What is Mumps?

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  • Written By: Mary McMahon
  • Edited By: Bronwyn Harris
  • Last Modified Date: 03 May 2020
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Mumps is an infectious viral disease which classically causes an inflammation of the parotid glands, also known as the saliva glands. Since 1967, this disease has been fully preventable through vaccination, so it is relatively unusual to see a case of mumps in a country with thorough vaccination coverage. In North America and Europe, for example, mumps is often on the list of vaccinations required to attend school. In developing nations, however, cases do occur, due to the inability to access needed vaccines.

The disease is caused by a paramyxovirus, a type of RNA virus. Several other infectious diseases are caused by paramyxoviruses; mumps is in the rubulavirus genus, along with the Tioman virus, a virus which causes a swelling of the brain known as encephalopathy. The virus is harbored in the saliva of the patient, and it is passed through coughing, sneezing, or other contact with saliva. The disease is highly contagious, with symptoms appearing around two weeks after exposure.

The first sign of mumps is often a high fever accompanied with a headache. The saliva glands swell shortly thereafter, and in some cases the patient may experience swelling of the reproductive organs and pancreas. In male patients, swelling of the testicles can be quite painful, and it may lead to sterility. The disease generally does not kill, although in some cases it can cause an inflammation of the brain and spinal cord, which will be fatal if not treated.

Treatment generally relies on letting the disease run its course while the patient is monitored to ensure that more serious symptoms do not emerge. It is important to keep the patient fed and hydrated, although the swelling around the mouth may make eating difficult. Soft foods like smoothies and yogurts are a good choice. A doctor may also recommend aspirin for the pain, although aspirin should not be offered to very young children without a doctor's approval, as it has been linked with health conditions like Reye's syndrome.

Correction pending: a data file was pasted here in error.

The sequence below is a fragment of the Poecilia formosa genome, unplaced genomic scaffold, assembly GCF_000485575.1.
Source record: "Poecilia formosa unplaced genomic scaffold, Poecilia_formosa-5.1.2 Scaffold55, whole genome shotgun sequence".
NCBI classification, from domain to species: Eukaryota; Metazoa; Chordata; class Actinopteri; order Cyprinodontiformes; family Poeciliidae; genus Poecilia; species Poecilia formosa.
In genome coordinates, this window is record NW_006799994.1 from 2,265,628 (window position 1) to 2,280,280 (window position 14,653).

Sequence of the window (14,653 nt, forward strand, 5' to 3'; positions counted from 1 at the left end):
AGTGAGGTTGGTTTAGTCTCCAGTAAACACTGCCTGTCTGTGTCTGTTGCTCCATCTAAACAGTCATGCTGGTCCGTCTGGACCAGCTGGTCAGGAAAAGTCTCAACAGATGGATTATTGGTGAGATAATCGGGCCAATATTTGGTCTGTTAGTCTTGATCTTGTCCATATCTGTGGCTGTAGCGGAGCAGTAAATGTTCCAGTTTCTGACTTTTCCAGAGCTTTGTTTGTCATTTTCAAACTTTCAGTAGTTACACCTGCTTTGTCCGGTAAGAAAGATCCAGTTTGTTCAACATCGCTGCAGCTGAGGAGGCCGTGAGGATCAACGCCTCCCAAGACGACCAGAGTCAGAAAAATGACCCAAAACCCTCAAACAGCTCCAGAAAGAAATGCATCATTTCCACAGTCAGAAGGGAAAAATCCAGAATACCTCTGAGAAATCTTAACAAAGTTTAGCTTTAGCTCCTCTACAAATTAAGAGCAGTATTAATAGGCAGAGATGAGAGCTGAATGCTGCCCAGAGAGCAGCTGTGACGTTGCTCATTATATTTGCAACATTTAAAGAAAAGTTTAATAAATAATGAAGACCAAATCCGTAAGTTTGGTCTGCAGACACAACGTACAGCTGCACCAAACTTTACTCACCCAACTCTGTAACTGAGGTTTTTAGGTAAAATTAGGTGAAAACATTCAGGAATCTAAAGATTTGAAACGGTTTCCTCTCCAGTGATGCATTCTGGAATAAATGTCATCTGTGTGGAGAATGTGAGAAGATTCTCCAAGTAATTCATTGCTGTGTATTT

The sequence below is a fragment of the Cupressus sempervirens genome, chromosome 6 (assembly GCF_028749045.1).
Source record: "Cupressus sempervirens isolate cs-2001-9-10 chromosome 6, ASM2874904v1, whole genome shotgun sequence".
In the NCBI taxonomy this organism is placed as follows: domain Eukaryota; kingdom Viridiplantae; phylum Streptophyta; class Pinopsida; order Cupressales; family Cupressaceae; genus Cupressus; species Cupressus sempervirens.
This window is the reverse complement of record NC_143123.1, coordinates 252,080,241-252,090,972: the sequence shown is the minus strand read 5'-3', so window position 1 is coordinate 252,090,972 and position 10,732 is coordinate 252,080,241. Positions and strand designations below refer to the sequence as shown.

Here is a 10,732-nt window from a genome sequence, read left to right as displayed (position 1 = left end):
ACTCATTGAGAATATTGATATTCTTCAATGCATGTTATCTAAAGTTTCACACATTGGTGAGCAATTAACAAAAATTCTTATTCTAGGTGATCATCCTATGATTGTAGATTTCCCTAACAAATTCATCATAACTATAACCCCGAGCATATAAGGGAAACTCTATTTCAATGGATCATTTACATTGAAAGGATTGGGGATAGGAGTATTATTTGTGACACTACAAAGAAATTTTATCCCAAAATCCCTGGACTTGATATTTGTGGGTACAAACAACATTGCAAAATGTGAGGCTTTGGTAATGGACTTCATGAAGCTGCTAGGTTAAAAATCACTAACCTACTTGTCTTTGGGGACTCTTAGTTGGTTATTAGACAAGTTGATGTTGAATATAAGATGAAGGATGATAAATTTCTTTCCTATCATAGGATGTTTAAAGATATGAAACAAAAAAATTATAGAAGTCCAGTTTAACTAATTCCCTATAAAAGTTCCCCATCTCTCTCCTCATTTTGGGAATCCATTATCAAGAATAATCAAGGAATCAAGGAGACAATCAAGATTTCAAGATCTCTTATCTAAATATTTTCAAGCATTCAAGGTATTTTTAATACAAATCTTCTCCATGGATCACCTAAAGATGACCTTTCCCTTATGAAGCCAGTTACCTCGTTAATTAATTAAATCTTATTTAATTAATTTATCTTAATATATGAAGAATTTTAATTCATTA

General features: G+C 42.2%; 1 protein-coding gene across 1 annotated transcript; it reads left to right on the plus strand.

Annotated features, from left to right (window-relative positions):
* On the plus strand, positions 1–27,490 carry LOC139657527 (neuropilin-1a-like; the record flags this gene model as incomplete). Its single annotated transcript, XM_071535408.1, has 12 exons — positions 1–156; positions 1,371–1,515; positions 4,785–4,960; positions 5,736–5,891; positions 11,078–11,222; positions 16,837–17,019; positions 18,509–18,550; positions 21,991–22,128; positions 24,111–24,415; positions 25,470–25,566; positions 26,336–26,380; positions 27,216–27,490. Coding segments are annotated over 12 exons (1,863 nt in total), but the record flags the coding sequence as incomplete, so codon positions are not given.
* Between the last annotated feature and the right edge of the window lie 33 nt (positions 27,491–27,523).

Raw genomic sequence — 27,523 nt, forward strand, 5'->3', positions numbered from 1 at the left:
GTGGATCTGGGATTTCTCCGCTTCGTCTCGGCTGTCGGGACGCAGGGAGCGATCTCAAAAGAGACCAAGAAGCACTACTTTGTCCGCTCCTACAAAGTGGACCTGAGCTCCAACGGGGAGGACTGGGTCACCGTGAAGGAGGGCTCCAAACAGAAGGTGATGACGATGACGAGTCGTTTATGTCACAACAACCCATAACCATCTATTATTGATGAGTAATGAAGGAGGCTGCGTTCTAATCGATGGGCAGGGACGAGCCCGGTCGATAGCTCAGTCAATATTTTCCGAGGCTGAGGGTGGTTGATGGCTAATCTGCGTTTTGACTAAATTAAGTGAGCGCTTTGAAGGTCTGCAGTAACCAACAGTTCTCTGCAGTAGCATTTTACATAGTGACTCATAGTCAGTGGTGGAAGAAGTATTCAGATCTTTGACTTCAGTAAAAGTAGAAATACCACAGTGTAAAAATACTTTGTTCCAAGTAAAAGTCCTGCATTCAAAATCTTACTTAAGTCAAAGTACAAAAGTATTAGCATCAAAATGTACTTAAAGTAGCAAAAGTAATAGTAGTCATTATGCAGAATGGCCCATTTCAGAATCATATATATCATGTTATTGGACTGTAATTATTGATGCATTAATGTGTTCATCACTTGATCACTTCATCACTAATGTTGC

The formal name is “epidemic parotitis,” a reference to the infectiousness of the disease, along with the tendency to swell the parotid glands. “Mumps” comes from an Old English word which means “swelling.” Generally, mumps is preventable through a childhood vaccination and a booster shot approximately three years later. People who are traveling or living in close conditions with others may want to consider an additional booster shot to ensure that they are immune. If you have already been infected, you will be immune to it in the future.

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Post 2

I am so thankful for the vaccines we have today. Mumps does not sound pleasant, and I am glad that I will never have to suffer through it.

It's definitely worth the shot for the mumps vaccine. And as hard as it is to watch our children get shots, it would be a lot harder to watch them suffer through something like mumps.

Post 1

I always get the mumps confused with the measles. I suppose I should be thankful for that, considering it is a result of the fact that I am lucky enough to live in a place, and during a time, in which people usually don't get either one.

Now that I know that mumps means swelling, I will be less likely to get them confused. I don't know why, but whenever I heard the word mumps before, I would picture someone with spots all over them.

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